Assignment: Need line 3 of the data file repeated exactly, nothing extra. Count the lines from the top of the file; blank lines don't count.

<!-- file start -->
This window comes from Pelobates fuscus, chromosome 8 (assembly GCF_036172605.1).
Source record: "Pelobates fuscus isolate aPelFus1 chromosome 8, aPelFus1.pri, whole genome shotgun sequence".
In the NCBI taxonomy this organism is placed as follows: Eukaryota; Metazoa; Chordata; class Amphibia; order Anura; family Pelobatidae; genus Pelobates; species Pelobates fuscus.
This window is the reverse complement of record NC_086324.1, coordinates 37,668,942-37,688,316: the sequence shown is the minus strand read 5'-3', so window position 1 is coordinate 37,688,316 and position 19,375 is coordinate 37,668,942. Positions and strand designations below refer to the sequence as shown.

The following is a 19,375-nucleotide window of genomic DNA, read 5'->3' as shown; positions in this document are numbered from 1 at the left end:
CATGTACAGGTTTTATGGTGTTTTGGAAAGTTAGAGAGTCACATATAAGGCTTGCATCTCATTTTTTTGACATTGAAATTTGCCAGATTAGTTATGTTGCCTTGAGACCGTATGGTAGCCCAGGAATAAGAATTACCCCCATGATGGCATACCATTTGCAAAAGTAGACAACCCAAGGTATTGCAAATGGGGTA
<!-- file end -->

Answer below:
In the NCBI taxonomy this organism is placed as follows: Eukaryota; Metazoa; Chordata; class Amphibia; order Anura; family Pelobatidae; genus Pelobates; species Pelobates fuscus.